To make such questions answerable, the authors advocate the use of public training data – so model behavior is more transparent. They undertook the project to understand what these models have memorized, as the models behave differently when analyzing literary texts that they’ve used for training.

I hope this work will help further advance the state of the art in responsible data curation

“Data curation is still very immature in machine learning,” Margaret Mitchell, an AI researcher and chief ethics scientist for Hugging Face, told The Register.

“‘Don’t test on your training data’ is a common adage in machine learning, but requires careful documentation of the data; yet robust documentation of data is not part of machine learning culture. I hope this work will help further advance the state of the art in responsible data curation.”

The Berkeley computer scientists focused less on the copyright implications of memorizing texts, and more on the black box nature of these models – OpenAI does not disclose the data used to train them – and how that affects the validity of text analysis.

But the copyright implications may not be avoidable – particularly if text-generating applications built on these models produce passages that are substantially similar or identical to copyrighted texts they’ve ingested.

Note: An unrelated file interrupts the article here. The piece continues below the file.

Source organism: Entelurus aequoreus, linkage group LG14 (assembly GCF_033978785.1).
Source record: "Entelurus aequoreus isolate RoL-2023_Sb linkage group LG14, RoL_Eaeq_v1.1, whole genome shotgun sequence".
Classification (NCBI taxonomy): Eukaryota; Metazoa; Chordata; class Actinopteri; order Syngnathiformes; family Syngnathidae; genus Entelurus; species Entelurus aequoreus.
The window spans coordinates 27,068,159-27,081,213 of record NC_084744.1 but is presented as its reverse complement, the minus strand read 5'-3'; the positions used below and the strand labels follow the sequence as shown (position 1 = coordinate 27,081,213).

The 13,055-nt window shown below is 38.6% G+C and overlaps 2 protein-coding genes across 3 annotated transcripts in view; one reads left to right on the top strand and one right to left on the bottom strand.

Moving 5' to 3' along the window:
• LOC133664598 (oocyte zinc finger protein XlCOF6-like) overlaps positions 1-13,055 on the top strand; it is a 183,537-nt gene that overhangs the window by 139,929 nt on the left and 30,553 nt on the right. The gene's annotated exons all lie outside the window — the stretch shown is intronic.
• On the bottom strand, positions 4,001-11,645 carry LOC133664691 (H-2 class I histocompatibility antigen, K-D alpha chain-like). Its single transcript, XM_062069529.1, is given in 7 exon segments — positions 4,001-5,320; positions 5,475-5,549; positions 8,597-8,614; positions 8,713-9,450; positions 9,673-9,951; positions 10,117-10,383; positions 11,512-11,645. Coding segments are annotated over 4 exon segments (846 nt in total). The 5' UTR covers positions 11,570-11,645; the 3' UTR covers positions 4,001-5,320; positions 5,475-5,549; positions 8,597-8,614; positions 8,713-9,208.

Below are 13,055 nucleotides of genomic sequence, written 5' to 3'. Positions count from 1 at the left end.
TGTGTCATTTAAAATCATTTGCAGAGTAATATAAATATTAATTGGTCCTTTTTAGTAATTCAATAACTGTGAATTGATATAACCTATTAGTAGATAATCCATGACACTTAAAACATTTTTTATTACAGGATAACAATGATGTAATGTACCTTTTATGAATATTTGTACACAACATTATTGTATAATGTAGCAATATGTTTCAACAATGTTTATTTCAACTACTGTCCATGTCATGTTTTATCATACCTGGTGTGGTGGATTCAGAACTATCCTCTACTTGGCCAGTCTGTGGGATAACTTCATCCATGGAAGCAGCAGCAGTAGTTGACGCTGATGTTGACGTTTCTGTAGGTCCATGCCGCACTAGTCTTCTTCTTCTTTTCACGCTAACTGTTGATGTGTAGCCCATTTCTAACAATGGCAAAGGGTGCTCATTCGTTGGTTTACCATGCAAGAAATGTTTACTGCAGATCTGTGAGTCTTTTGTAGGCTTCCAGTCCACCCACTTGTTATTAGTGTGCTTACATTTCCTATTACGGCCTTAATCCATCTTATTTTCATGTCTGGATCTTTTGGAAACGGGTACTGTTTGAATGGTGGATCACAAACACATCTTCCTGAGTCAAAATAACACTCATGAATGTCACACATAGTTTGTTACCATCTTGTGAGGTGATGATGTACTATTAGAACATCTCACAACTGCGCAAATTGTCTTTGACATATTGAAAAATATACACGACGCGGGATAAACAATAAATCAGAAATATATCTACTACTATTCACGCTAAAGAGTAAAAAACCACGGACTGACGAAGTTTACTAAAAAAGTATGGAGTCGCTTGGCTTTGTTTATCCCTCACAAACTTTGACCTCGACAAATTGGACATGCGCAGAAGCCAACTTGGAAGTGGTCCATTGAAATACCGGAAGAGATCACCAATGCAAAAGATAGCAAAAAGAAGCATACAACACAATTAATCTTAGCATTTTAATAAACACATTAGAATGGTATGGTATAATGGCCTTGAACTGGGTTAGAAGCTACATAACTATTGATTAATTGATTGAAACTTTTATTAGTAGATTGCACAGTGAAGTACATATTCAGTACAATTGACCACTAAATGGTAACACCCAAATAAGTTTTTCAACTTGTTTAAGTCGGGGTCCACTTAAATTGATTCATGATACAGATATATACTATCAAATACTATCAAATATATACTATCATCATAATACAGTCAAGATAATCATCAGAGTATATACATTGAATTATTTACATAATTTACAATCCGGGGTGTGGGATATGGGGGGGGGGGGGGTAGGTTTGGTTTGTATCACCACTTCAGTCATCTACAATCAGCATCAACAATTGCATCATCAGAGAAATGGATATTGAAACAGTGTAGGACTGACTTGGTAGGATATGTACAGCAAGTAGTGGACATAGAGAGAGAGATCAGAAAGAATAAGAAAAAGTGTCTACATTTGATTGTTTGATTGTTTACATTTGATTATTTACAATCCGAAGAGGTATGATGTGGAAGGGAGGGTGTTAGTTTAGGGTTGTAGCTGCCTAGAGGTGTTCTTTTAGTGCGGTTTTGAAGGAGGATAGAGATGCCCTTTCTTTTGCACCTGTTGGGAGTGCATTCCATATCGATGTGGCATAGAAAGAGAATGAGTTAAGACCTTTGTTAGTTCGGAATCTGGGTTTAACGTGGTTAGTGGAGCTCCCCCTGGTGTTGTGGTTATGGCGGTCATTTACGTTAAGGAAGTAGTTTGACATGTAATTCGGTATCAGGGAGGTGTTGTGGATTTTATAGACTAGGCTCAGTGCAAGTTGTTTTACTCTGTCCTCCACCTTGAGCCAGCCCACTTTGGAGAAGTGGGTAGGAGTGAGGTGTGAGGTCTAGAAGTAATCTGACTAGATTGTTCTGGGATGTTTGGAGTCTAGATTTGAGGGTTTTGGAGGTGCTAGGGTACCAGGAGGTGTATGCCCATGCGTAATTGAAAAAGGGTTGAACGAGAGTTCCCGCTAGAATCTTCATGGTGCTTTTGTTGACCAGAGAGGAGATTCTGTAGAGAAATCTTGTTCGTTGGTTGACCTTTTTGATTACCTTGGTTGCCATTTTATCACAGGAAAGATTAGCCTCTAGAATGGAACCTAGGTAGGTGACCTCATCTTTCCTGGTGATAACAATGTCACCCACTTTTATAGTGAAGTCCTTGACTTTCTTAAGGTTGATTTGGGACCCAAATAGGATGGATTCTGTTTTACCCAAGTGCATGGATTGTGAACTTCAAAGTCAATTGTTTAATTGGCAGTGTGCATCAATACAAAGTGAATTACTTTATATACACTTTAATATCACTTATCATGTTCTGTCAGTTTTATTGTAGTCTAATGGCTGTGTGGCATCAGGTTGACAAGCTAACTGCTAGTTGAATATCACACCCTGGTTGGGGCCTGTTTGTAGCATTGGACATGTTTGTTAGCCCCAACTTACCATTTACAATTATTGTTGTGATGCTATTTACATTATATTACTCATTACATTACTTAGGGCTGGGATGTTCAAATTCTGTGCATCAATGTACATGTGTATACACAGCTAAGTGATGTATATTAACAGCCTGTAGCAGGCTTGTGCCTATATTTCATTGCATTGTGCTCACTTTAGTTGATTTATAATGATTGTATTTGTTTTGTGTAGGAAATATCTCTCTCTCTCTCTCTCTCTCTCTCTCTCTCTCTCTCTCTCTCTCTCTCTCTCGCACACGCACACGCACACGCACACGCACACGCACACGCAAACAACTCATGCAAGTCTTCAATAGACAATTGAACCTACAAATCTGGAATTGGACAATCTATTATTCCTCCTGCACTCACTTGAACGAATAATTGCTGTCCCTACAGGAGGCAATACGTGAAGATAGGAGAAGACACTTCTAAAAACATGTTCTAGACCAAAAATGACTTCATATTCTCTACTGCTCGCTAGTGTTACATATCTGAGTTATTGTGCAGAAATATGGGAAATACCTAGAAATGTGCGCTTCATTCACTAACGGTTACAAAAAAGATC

Land of the free, home of the lawsuit

Tyler Ochoa, a professor in the Law department at Santa Clara University in California, told The Register he fully expects to see lawsuits against the makers of large language models that generate text, including OpenAI, Google, and others.

Ochoa said the copyright issues with AI text generation are exactly the same as the issues with AI image generation. First: is copying large amounts of text or images for training the model fair use? The answer to that, he said, is probably yes.

Second: if the model generates output that’s too similar to the input – what the paper refers to as “memorization” – is that copyright infringement? The answer to that, he said, is almost certainly yes.

And third: if the output of an AI text generator is not a copy of an existing text, is it protected by copyright?

Lawsuits against AI text-generating models are inevitable

Under current law, said Ochoa, the answer is no – because US copyright law requires human creativity, though some countries will disagree and will protect AI-generated works. However, he added, activities like selecting, arranging, and modifying AI model output makes copyright protection more plausible.

“So far we’ve seen lawsuits over issues one and three,” said Ochoa. “Issue one lawsuits so far have involved AI image-generating models, but lawsuits against AI text-generating models are inevitable.

“We have not yet seen any lawsuits involving issue two. The paper [from the UC Berkeley researchers] demonstrates that such similarity is possible; and in my opinion, when that occurs, there will be lawsuits, and it will almost certainly constitute copyright infringement.”

Ochoa added, “Whether the owner of the model is liable, or the person using the model is liable, or both, depends on the extent to which the user has to prompt or encourage the model to accomplish the result.”

OpenAI did not respond to a request for comment. It doesn’t even have a chat bot for that? ®